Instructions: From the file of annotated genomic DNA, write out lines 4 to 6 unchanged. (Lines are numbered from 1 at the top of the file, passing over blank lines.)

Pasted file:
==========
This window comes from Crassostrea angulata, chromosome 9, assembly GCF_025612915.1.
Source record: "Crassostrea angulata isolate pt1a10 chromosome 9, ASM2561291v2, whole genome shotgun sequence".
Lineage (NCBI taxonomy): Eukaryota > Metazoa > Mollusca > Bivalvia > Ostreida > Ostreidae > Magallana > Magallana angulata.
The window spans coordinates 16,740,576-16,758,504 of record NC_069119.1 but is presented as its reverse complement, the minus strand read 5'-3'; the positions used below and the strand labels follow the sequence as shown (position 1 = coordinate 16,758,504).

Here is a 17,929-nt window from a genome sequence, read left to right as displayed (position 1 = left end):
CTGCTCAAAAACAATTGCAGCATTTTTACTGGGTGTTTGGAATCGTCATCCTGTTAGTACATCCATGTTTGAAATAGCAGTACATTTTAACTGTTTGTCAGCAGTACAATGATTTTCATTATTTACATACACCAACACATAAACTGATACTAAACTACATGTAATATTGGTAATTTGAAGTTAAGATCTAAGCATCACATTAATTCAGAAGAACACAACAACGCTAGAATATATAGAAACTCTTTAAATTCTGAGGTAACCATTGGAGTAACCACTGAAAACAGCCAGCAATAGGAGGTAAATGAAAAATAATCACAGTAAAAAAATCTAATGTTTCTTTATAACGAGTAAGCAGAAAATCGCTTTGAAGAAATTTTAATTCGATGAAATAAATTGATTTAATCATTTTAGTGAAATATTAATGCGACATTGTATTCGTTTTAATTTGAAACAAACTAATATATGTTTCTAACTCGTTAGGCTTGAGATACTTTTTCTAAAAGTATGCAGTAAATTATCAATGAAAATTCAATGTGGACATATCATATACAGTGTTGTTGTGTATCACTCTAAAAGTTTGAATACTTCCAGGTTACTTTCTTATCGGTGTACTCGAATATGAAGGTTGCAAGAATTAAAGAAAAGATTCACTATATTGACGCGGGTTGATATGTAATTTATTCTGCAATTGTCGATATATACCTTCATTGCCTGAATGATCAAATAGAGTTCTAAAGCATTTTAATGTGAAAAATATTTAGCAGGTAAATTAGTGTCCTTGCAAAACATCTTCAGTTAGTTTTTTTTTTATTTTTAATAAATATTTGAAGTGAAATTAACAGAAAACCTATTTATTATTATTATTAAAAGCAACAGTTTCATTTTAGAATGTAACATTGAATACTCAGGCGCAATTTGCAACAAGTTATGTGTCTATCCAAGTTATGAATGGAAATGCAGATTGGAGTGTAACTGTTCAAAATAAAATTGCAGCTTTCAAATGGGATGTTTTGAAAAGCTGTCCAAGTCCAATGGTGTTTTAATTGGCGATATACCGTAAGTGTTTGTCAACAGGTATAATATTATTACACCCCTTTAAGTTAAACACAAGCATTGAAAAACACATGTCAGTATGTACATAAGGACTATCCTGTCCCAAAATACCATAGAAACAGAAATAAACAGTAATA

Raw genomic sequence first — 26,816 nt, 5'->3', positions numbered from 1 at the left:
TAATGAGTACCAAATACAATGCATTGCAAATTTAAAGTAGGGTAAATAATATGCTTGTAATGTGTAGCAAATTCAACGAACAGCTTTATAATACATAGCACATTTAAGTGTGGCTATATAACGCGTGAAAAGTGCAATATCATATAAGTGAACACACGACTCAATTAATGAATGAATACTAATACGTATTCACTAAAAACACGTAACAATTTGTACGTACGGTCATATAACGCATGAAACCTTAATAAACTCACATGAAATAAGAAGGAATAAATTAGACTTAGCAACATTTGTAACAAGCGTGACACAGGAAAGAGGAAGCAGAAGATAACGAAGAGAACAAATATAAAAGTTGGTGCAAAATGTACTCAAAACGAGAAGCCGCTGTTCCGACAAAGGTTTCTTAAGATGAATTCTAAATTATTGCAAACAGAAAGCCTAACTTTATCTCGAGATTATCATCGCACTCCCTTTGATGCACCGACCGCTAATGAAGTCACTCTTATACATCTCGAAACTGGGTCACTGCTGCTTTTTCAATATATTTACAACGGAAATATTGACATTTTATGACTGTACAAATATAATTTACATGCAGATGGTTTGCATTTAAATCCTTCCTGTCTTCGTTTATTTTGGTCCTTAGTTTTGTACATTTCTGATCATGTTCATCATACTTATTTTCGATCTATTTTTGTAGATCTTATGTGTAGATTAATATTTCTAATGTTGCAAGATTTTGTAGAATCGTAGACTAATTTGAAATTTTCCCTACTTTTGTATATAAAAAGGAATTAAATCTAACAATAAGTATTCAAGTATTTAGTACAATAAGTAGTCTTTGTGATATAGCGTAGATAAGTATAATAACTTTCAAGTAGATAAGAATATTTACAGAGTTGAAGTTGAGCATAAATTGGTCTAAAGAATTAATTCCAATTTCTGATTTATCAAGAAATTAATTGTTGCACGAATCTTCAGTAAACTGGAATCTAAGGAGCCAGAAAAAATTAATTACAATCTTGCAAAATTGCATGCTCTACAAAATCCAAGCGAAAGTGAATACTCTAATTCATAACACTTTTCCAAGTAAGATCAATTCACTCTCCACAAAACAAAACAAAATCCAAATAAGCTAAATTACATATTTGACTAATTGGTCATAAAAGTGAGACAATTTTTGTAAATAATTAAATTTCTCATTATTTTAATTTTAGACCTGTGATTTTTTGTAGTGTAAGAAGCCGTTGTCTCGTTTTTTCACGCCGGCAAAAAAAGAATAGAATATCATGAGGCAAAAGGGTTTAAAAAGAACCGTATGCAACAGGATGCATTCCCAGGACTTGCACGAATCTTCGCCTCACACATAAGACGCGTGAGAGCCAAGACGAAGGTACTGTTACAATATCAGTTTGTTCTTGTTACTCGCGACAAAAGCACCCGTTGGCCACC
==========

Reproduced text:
The window spans coordinates 16,740,576-16,758,504 of record NC_069119.1 but is presented as its reverse complement, the minus strand read 5'-3'; the positions used below and the strand labels follow the sequence as shown (position 1 = coordinate 16,758,504).

Here is a 17,929-nt window from a genome sequence, read left to right as displayed (position 1 = left end):
CTGCTCAAAAACAATTGCAGCATTTTTACTGGGTGTTTGGAATCGTCATCCTGTTAGTACATCCATGTTTGAAATAGCAGTACATTTTAACTGTTTGTCAGCAGTACAATGATTTTCATTATTTACATACACCAACACATAAACTGATACTAAACTACATGTAATATTGGTAATTTGAAGTTAAGATCTAAGCATCACATTAATTCAGAAGAACACAACAACGCTAGAATATATAGAAACTCTTTAAATTCTGAGGTAACCATTGGAGTAACCACTGAAAACAGCCAGCAATAGGAGGTAAATGAAAAATAATCACAGTAAAAAAATCTAATGTTTCTTTATAACGAGTAAGCAGAAAATCGCTTTGAAGAAATTTTAATTCGATGAAATAAATTGATTTAATCATTTTAGTGAAATATTAATGCGACATTGTATTCGTTTTAATTTGAAACAAACTAATATATGTTTCTAACTCGTTAGGCTTGAGATACTTTTTCTAAAAGTATGCAGTAAATTATCAATGAAAATTCAATGTGGACATATCATATACAGTGTTGTTGTGTATCACTCTAAAAGTTTGAATACTTCCAGGTTACTTTCTTATCGGTGTACTCGAATATGAAGGTTGCAAGAATTAAAGAAAAGATTCACTATATTGACGCGGGTTGATATGTAATTTATTCTGCAATTGTCGATATATACCTTCATTGCCTGAATGATCAAATAGAGTTCTAAAGCATTTTAATGTGAAAAATATTTAGCAGGTAAATTAGTGTCCTTGCAAAACATCTTCAGTTAGTTTTTTTTTTATTTTTAATAAATATTTGAAGTGAAATTAACAGAAAACCTATTTATTATTATTATTAAAAGCAACAGTTTCATTTTAGAATGTAACATTGAATACTCAGGCGCAATTTGCAACAAGTTATGTGTCTATCCAAGTTATGAATGGAAATGCAGATTGGAGTGTAACTGTTCAAAATAAAATTGCAGCTTTCAAATGGGATGTTTTGAAAAGCTGTCCAAGTCCAATGGTGTTTTAATTGGCGATATACCGTAAGTGTTTGTCAACAGGTATAATATTATTACACCCCTTTAAGTTAAACACAAGCATTGAAAAACACATGTCAGTATGTACATAAGGACTATCCTGTCCCAAAATACCATAGAAACAGAAATAAACAGTAATA